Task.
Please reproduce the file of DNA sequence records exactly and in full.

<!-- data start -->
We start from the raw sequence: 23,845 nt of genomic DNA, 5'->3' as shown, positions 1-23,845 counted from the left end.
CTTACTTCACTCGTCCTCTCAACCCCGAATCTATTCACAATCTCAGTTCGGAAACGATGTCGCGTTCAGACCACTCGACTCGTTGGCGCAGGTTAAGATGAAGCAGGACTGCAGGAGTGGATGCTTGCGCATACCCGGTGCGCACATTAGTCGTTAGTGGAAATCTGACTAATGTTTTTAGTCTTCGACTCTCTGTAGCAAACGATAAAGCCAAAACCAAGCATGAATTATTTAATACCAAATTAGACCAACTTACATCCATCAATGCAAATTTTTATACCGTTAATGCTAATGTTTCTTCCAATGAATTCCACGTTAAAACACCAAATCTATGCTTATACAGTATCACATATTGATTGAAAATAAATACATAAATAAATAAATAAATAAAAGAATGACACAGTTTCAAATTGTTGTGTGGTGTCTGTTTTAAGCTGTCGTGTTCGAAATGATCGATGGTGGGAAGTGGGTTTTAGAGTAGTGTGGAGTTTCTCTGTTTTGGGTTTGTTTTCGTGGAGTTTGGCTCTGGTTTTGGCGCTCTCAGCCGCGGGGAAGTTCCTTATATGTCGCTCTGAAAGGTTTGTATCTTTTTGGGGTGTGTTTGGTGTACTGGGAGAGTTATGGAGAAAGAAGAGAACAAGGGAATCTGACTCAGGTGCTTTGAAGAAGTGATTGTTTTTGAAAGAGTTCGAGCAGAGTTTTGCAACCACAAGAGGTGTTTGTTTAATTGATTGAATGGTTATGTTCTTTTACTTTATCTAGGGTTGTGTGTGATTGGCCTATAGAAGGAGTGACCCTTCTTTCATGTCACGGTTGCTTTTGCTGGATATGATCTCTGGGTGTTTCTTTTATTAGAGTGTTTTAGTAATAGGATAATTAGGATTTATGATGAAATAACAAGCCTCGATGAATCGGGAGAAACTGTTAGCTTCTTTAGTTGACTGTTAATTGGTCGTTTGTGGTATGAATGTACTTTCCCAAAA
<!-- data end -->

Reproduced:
We start from the raw sequence: 23,845 nt of genomic DNA, 5'->3' as shown, positions 1-23,845 counted from the left end.
CTTACTTCACTCGTCCTCTCAACCCCGAATCTATTCACAATCTCAGTTCGGAAACGATGTCGCGTTCAGACCACTCGACTCGTTGGCGCAGGTTAAGATGAAGCAGGACTGCAGGAGTGGATGCTTGCGCATACCCGGTGCGCACATTAGTCGTTAGTGGAAATCTGACTAATGTTTTTAGTCTTCGACTCTCTGTAGCAAACGATAAAGCCAAAACCAAGCATGAATTATTTAATACCAAATTAGACCAACTTACATCCATCAATGCAAATTTTTATACCGTTAATGCTAATGTTTCTTCCAATGAATTCCACGTTAAAACACCAAATCTATGCTTATACAGTATCACATATTGATTGAAAATAAATACATAAATAAATAAATAAATAAAAGAATGACACAGTTTCAAATTGTTGTGTGGTGTCTGTTTTAAGCTGTCGTGTTCGAAATGATCGATGGTGGGAAGTGGGTTTTAGAGTAGTGTGGAGTTTCTCTGTTTTGGGTTTGTTTTCGTGGAGTTTGGCTCTGGTTTTGGCGCTCTCAGCCGCGGGGAAGTTCCTTATATGTCGCTCTGAAAGGTTTGTATCTTTTTGGGGTGTGTTTGGTGTACTGGGAGAGTTATGGAGAAAGAAGAGAACAAGGGAATCTGACTCAGGTGCTTTGAAGAAGTGATTGTTTTTGAAAGAGTTCGAGCAGAGTTTTGCAACCACAAGAGGTGTTTGTTTAATTGATTGAATGGTTATGTTCTTTTACTTTATCTAGGGTTGTGTGTGATTGGCCTATAGAAGGAGTGACCCTTCTTTCATGTCACGGTTGCTTTTGCTGGATATGATCTCTGGGTGTTTCTTTTATTAGAGTGTTTTAGTAATAGGATAATTAGGATTTATGATGAAATAACAAGCCTCGATGAATCGGGAGAAACTGTTAGCTTCTTTAGTTGACTGTTAATTGGTCGTTTGTGGTATGAATGTACTTTCCCAAAA